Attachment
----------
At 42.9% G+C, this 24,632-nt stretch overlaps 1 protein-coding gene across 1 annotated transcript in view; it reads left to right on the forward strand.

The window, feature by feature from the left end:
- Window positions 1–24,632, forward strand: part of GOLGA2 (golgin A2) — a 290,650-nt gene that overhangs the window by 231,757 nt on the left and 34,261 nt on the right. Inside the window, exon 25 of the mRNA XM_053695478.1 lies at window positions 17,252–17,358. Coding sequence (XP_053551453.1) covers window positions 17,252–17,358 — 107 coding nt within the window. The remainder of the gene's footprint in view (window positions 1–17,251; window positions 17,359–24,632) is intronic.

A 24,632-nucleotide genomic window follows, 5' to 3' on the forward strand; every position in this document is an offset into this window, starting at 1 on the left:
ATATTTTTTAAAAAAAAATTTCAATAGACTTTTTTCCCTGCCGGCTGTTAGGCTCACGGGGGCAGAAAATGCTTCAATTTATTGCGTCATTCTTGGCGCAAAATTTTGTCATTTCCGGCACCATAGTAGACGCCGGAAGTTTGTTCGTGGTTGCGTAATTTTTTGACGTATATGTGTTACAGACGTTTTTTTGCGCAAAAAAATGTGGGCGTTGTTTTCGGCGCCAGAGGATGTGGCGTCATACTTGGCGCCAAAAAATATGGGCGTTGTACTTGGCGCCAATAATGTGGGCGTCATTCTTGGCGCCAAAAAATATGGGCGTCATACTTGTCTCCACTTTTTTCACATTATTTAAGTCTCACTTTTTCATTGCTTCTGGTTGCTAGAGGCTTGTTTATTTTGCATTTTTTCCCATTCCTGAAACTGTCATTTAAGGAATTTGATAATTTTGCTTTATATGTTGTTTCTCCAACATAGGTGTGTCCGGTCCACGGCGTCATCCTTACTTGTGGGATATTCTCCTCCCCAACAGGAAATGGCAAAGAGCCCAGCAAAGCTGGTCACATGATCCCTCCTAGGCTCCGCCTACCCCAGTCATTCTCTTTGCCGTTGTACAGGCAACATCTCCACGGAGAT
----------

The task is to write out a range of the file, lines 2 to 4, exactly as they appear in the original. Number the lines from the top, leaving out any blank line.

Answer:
The window, feature by feature from the left end:
- Window positions 1–24,632, forward strand: part of GOLGA2 (golgin A2) — a 290,650-nt gene that overhangs the window by 231,757 nt on the left and 34,261 nt on the right. Inside the window, exon 25 of the mRNA XM_053695478.1 lies at window positions 17,252–17,358. Coding sequence (XP_053551453.1) covers window positions 17,252–17,358 — 107 coding nt within the window. The remainder of the gene's footprint in view (window positions 1–17,251; window positions 17,359–24,632) is intronic.

A 24,632-nucleotide genomic window follows, 5' to 3' on the forward strand; every position in this document is an offset into this window, starting at 1 on the left: